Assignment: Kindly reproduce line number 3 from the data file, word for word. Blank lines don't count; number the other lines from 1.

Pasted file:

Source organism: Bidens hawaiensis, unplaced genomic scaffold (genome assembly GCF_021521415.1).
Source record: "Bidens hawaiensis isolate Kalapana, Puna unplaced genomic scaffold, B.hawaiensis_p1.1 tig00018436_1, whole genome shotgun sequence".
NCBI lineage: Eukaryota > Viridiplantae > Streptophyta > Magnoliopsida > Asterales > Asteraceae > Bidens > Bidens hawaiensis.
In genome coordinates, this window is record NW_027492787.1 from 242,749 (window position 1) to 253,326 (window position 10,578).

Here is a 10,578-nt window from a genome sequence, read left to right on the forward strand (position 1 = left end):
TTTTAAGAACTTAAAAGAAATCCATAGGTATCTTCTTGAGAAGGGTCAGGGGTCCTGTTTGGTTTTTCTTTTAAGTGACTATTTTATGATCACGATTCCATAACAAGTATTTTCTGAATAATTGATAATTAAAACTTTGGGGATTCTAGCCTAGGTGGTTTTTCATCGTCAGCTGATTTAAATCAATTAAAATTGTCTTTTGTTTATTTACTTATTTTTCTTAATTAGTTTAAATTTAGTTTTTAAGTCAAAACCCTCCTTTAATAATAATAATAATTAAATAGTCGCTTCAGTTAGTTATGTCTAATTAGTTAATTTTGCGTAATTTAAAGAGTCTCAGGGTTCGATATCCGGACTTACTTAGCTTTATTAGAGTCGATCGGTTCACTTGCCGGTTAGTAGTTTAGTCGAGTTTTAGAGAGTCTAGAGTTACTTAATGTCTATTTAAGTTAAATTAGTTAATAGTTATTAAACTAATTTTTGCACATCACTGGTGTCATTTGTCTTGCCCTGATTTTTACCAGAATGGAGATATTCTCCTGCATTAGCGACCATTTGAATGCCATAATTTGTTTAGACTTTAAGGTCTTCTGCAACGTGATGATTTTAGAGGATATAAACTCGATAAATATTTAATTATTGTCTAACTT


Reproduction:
NCBI lineage: Eukaryota > Viridiplantae > Streptophyta > Magnoliopsida > Asterales > Asteraceae > Bidens > Bidens hawaiensis.